By Jennifer Henion
Triplicate staff writer
Though it has been sitting dark for 27 years on its isolated rock base six miles off Crescent City's coast, the St. George Reef Lighthouse will come alive again with its new modern lantern next Saturday night.
Caretaker and leaseholder Guy Towers and his volunteer crew will flick the switch at nightfall next weekend to celebrate the beacon's 110th anniversary.
"It's a dream come true," Towers said.
His dream is made possible by Towers' vision and recent successes in reinstalling the lighthouse's reconstructed metal-framed glass lantern room and by donations from the U.S. Coast Guard and Glenn Williamson of Smith River.
According to Towers, Williamson is donating the money to hire the helicopters to get the light from land to the lighthouse.
Williamson, who could not be reached, moved to Smith River recently after his retirement, but his wife who had a passion for lighthouses passed away in the process of the move.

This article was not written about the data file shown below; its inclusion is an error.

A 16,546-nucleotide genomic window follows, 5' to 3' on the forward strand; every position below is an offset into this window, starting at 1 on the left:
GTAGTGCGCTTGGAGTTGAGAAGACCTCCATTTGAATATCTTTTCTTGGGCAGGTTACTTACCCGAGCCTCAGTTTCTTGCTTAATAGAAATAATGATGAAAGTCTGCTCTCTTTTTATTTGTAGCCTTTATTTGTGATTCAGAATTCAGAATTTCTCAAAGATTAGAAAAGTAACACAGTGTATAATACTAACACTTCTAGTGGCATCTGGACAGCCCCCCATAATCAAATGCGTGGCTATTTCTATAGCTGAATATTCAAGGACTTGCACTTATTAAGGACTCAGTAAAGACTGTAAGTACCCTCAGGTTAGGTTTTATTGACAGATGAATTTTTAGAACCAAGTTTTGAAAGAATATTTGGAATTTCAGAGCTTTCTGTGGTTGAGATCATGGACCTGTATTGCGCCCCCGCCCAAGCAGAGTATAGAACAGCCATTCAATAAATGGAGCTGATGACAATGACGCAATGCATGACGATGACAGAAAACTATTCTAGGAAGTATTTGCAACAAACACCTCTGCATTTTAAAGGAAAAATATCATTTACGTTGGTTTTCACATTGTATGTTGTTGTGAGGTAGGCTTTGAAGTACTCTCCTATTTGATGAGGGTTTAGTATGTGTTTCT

"When we turn on the light, it will be for her," Towers said.
Tours to the lighthouse on its 110th birthday will be offered on Sunday, Oct. 20 for the general public.
Up to three people at a time will fly by helicopter to the rock and have about an hour to have a tour up and down the seven level spiral stair case and the rooms it links.
About 45 people have already booked their tours. Flights will begin at 7 a.m.
St. George Reef Lighthouse was originally constructed following the sinking of the Brother Jonathan steamship in 1865.
Building it was no easy task. Sneaker waves, harsh weather and incredibly heavy building materials made progress slow. It took 11 years and several crews of men to complete it.
As navigational maps and technology progressed, the need for the lighthouse waned. In 1975, the lighthouse was decommissioned.
To schedule a trip to the unique historic lighthouse, contact the St. George Reef Lighthouse Preservation Society at P.O. Box 577, Crescent City, California 95531.